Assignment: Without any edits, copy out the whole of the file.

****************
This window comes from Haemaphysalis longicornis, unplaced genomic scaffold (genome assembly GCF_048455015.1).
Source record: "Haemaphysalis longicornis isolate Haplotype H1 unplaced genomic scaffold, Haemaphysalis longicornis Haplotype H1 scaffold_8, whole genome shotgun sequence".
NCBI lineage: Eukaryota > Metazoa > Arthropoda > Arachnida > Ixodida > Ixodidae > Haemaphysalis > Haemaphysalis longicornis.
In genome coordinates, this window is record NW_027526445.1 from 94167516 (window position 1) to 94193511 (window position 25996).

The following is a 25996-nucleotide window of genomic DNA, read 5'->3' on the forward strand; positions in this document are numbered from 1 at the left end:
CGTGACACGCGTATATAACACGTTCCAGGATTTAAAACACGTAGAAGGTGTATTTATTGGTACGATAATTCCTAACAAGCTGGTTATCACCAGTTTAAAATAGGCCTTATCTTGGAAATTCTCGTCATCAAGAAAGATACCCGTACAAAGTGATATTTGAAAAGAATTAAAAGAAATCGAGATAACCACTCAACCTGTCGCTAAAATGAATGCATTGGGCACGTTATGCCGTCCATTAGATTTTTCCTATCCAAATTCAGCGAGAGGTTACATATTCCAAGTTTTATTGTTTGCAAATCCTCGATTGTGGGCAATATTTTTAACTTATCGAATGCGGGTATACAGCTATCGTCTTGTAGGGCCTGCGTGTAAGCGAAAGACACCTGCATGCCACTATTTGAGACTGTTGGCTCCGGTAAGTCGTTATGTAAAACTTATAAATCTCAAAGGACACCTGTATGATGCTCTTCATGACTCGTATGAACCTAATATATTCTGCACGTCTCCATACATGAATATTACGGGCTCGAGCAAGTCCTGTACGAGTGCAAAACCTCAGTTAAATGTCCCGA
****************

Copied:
This window comes from Haemaphysalis longicornis, unplaced genomic scaffold (genome assembly GCF_048455015.1).
Source record: "Haemaphysalis longicornis isolate Haplotype H1 unplaced genomic scaffold, Haemaphysalis longicornis Haplotype H1 scaffold_8, whole genome shotgun sequence".
NCBI lineage: Eukaryota > Metazoa > Arthropoda > Arachnida > Ixodida > Ixodidae > Haemaphysalis > Haemaphysalis longicornis.
In genome coordinates, this window is record NW_027526445.1 from 94167516 (window position 1) to 94193511 (window position 25996).

The following is a 25996-nucleotide window of genomic DNA, read 5'->3' on the forward strand; positions in this document are numbered from 1 at the left end:
CGTGACACGCGTATATAACACGTTCCAGGATTTAAAACACGTAGAAGGTGTATTTATTGGTACGATAATTCCTAACAAGCTGGTTATCACCAGTTTAAAATAGGCCTTATCTTGGAAATTCTCGTCATCAAGAAAGATACCCGTACAAAGTGATATTTGAAAAGAATTAAAAGAAATCGAGATAACCACTCAACCTGTCGCTAAAATGAATGCATTGGGCACGTTATGCCGTCCATTAGATTTTTCCTATCCAAATTCAGCGAGAGGTTACATATTCCAAGTTTTATTGTTTGCAAATCCTCGATTGTGGGCAATATTTTTAACTTATCGAATGCGGGTATACAGCTATCGTCTTGTAGGGCCTGCGTGTAAGCGAAAGACACCTGCATGCCACTATTTGAGACTGTTGGCTCCGGTAAGTCGTTATGTAAAACTTATAAATCTCAAAGGACACCTGTATGATGCTCTTCATGACTCGTATGAACCTAATATATTCTGCACGTCTCCATACATGAATATTACGGGCTCGAGCAAGTCCTGTACGAGTGCAAAACCTCAGTTAAATGTCCCGA